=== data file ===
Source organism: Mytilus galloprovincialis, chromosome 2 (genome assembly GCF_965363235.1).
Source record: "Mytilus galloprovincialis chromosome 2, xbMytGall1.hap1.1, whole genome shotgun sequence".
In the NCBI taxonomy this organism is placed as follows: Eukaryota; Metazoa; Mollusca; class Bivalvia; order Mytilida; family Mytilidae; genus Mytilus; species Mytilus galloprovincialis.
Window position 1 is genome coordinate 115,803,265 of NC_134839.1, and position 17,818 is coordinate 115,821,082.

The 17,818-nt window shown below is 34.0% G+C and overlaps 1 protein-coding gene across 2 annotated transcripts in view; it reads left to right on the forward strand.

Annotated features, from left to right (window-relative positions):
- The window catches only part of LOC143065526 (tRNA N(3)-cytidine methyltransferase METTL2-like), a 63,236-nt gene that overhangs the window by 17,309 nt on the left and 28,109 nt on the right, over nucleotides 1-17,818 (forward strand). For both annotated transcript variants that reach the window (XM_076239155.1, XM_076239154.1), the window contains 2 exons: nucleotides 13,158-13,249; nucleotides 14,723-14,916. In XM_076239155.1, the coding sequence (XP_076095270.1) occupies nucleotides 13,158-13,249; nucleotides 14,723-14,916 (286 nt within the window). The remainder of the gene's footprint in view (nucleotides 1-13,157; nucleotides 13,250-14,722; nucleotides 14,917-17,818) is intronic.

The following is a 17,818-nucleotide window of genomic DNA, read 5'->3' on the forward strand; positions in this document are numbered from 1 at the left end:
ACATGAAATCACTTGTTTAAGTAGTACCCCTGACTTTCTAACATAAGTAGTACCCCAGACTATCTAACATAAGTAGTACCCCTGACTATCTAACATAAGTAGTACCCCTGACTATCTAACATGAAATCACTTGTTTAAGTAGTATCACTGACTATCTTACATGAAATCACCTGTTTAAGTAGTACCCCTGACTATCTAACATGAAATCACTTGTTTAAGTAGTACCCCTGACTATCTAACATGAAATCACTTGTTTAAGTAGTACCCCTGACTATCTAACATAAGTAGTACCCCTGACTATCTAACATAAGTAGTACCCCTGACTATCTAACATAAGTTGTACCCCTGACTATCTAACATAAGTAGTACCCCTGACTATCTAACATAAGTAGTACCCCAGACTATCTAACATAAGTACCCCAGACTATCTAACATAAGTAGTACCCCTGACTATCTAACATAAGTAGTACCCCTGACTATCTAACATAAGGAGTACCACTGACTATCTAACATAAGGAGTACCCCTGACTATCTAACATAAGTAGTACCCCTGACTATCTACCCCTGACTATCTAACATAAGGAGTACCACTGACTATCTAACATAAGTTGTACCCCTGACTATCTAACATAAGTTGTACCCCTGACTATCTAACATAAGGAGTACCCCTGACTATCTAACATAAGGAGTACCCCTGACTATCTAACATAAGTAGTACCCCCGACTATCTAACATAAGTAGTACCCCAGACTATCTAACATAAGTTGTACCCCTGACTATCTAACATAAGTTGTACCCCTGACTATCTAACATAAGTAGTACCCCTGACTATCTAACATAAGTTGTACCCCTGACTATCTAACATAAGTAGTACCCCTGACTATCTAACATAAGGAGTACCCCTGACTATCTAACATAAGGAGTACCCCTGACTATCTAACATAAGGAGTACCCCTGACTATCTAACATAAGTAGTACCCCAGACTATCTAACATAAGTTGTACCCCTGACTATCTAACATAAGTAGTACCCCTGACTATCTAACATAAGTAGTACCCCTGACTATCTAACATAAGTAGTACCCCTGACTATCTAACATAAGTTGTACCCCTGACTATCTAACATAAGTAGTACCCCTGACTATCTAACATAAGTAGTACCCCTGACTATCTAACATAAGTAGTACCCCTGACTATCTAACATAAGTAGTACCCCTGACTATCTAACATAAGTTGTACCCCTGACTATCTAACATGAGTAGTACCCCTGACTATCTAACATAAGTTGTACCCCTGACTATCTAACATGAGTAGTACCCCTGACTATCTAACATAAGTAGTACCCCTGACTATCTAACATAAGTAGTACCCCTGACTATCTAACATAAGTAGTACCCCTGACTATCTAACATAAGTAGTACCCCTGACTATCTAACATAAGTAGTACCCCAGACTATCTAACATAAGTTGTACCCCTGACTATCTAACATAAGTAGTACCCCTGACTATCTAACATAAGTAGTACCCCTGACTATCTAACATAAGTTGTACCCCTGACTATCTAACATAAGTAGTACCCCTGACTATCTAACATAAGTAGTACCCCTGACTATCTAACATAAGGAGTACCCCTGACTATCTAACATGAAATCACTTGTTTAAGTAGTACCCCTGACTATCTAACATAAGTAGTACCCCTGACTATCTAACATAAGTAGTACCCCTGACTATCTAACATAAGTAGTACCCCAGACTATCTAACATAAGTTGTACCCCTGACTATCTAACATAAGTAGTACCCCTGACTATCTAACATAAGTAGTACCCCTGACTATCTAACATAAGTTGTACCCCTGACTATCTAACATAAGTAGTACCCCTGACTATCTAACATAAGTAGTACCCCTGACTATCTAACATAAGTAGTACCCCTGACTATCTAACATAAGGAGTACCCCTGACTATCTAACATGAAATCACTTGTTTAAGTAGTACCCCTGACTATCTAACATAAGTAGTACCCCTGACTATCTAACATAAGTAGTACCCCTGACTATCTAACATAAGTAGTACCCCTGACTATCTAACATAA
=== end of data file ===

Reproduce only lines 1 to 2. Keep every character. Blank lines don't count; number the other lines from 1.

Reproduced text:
Source organism: Mytilus galloprovincialis, chromosome 2 (genome assembly GCF_965363235.1).
Source record: "Mytilus galloprovincialis chromosome 2, xbMytGall1.hap1.1, whole genome shotgun sequence".